“That’s why I go back to having that many cars can be a burden. You get that many people with input, it can be a bit confusing. It’s knowing how to process what somebody is giving you and knowing how to take it. Sometimes, it’s funny how we can all have the same racecars, but have two totally different explanations of what’s happening.”
In his rookie campaign, Hemric has led the charge. The 26-year-old has six top-five finishes and 15 top 10s. His two other full-time teammates have combined to record two top fives and eight top 10s.
Hemric also won his first career pole at Richmond Raceway in April, which was a week after the No. 21 won the second stage of the race at Bristol, en route to a fifth-place finish.
Jones, on the other hand, has had all the bad luck in the world. After a promising rookie season in 2016. The No. 33 kicked off the season with a bang by surprising the field and winning his first career pole at Daytona. However, an early exit from the race was a tale of what was to come throughout the season.
In four of the 30 events this year, Jones has failed to make it to lap 30. At Kentucky Speedway in July, the No. 33 car was wrecked out before it even crossed the finish line to take the green flag. Jones sits 17th in points, 19 markers behind Dakoda Armstrong, who has missed the last three races with JGL Racing.
This season has been a struggle for RCR for sure, Childress would probably admit. However, going into the final three events of the season, it’s all about preparing for 2018 and hopefully picking up a victory.
The team announced in early October that Hemric will be back in the No. 21 machine for 2018, while Matt Tifft will make the jump from Joe Gibbs Racing to pilot the No. 2 car.
In 20 years of running a full-time XFINITY Series operation, RCR has won a race in every season it has completed the whole schedule. In 2011, the team went winless, competing in only three events with Tim George Jr. This season, both Menard and Hemric have runner-up finishes at Indianapolis Motor Speedway and Mid-Ohio Sports Car Course.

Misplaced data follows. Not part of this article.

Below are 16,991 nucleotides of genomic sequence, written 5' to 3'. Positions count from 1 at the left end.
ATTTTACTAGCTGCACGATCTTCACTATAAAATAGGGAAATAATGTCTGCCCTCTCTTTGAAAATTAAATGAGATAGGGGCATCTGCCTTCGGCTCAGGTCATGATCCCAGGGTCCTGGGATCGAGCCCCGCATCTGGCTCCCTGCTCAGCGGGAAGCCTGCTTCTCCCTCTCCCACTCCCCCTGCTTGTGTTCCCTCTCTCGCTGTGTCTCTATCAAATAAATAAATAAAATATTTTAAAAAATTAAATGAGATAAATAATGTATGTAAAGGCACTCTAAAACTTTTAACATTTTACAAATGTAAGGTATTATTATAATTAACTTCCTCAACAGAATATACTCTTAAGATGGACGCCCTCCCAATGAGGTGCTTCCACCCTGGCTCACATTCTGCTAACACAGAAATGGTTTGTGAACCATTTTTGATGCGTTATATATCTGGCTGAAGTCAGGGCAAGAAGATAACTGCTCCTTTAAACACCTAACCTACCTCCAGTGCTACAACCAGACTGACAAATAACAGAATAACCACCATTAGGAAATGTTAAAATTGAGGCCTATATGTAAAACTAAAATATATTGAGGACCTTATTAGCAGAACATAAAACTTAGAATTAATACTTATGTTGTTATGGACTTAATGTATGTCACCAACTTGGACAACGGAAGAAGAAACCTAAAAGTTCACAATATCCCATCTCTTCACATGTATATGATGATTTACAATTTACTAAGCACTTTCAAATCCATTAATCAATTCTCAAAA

- Coming off a wild finish at Kansas Speedway two weeks ago, the JRM trio of Justin Allgaier, William Byron and Elliott Sadler sit comfortably in position to make Homestead with two races to go. Brennan Poole currently holds onto the fourth position, five points ahead of Matt Tifft, six ahead of Ryan Reed and Daniel Hemric with Cole Custer eight markers behind.
- Cup Series Regulars Austin and Ty Dillon are on the entry list for this weekend’s O’Reilly Auto Parts 300 at Texas, as well as Reed Sorenson, Erik Jones, Ryan Blaney and Kyle Larson.
- Larson is the defending winner of the event, narrowly edging out Brad Keselowski to the checkered flag. In the spring race, it was Jones who was the victor, leading 112 circuits after starting second.
About the author
Dustin joined the Frontstretch team at the beginning of the 2016 season. 2020 marks his sixth full-time season covering the sport that he grew up loving. His dream was to one day be a NASCAR journalist, thus why he attended Ithaca College (Class of 2018) to earn a journalism degree. Since the ripe age of four, he knew he wanted to be a storyteller.